When practising Pilates we want to exhale with the movement which requires the most effort. The basic rule is that you exhale as you move away from your starting position, and inhale as you come back to it. There will be some variations to this rule, but it is a good guiding principle to start with.
with a leg slide, exhale as the leg extends; inhale as it comes back to relaxation position
with knee rolling, exhale as the legs rotate to the side; inhale as they return to an upright position
with a side-lying leg lift, exhale as the leg lifts; inhale as it lowers
Don’t get too hung up on your breathing!
Although there are very sound reasons behind the style of breathing used in Pilates, don’t get too hung up on it. If you’re struggling, simply focus on keeping a relaxed, rhythmic breathing pattern so that your breath is flowing as you move. Gradually as you get more confident with the exercises, you will find the breathing becomes a more natural part of your practice.
If you’d like to know more about breathing, you can find my ‘focus on optimal breathing’ guide here
Hypermobile elbows (& other joints of the body) are sometimes really visible in a Pilates class. I wanted to look into the topic in more depth than we can easily cover in a group setting, as information for those affected.
The human body is an incredible thing but sometimes we need to take back a little bit of control for ourselves. Just because we can ‘stretch’ (ie. over-extend) at a certain (or all) joints of the body, doesn’t mean it is helpful to do so.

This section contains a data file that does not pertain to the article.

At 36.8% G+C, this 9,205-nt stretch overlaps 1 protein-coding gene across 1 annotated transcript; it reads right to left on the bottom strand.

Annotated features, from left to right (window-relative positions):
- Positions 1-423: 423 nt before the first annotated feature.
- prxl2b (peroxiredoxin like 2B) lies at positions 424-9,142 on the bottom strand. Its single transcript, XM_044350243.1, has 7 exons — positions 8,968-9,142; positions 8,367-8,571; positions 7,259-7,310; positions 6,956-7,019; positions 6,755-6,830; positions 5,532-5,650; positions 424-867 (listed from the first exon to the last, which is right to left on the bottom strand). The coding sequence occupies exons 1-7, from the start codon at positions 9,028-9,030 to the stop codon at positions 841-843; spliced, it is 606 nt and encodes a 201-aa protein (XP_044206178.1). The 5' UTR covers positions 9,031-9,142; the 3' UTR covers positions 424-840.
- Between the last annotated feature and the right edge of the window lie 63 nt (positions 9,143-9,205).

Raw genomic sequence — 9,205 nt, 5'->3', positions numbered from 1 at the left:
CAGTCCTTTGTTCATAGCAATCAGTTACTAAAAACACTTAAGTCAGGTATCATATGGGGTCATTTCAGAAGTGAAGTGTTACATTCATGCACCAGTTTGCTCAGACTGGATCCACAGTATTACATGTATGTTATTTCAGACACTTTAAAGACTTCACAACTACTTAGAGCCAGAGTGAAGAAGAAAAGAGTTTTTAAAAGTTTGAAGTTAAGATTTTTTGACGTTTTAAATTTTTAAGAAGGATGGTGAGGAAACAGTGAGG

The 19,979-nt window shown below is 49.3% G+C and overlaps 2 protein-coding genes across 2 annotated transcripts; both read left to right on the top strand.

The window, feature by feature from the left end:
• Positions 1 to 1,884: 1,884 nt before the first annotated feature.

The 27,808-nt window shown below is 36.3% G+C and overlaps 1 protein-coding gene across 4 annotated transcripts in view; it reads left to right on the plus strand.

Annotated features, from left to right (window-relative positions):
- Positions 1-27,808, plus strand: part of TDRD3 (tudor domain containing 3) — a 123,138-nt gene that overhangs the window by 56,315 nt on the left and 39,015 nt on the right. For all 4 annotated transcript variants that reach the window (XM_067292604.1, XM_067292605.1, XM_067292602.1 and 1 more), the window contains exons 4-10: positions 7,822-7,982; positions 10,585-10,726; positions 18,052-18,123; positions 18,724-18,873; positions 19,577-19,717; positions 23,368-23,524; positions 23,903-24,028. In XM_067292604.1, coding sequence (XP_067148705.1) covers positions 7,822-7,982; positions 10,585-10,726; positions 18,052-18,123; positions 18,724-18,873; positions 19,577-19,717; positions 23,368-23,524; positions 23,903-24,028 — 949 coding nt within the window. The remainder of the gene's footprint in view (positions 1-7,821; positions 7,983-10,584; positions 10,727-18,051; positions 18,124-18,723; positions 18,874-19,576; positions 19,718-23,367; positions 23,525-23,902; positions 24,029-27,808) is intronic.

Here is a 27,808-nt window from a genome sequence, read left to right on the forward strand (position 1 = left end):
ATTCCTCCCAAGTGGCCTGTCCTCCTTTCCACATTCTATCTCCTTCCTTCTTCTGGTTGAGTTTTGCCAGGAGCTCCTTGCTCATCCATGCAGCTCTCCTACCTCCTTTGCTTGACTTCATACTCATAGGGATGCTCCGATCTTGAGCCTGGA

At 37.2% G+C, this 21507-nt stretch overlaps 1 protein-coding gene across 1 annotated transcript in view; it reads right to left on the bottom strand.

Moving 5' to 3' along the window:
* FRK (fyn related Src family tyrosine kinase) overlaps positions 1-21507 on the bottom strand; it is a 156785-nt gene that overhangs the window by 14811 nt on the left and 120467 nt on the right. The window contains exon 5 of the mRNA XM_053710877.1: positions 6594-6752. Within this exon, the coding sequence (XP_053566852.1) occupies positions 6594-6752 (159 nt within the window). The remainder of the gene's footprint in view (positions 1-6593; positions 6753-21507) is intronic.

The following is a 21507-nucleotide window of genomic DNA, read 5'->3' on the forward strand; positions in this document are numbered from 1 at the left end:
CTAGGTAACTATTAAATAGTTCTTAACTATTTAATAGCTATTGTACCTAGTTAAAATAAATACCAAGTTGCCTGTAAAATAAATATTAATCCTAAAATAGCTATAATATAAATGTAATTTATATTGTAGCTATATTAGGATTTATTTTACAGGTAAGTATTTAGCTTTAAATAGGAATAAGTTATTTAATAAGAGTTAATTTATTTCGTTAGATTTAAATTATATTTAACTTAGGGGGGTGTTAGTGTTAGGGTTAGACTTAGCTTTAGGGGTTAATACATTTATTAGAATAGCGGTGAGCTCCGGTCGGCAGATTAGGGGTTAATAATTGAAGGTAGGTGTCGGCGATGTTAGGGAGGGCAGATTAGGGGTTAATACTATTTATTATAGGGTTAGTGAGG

The most common examples of hypermobility I see in class are:
locked-out knees in a standing position – where the back of the knee is pushed as far backwards as possible – and
locked-out elbows in a quadruped (all-fours) position – where the upper arm becomes rotated and the inside of the elbow joint turns forward
Of course, if you are hypermobile (or tend towards it) you will often be hyper-mobile at many joints in the body, but these are the two that are most visible in class.
What is joint hypermobility?
Joint hypermobility is often hereditary and cannot be prevented, but it can definitely be managed. It is caused by a weakness in the soft tissues that support the joint, and specifically a difference in the collagen. If you are hypermobile, it may not cause you any problems or it may cause pain in the joint itself or in surrounding areas of the body.
What happens when we hyper-extend?
When we go to the end-range of movement in a joint, it gives us a feeling of stability, which is great. However, when the joint hyper-extends, it means that the stability isn’t coming from the supporting muscles but from the joint itself. Over time that is likely to create wear & tear on that structure and other compensations in surrounding areas of the body – eg. if you lock out your elbows, you are very likely to experience associated neck and shoulder pain issues; if you lock out your knees, you are very likely to experience hip and back pain issues.
Just because you can hyper-extend, doesn’t mean you should!
What can we do about it?
The ideal is to learn to stop short of your end-range point (keeping the affected joint ‘soft’) so that the supporting muscles surrounding the joint can get stronger. To start with it will feel unstable, but your body will gradually adapt and build stability in the muscles, so keep giving it the opportunity to do so.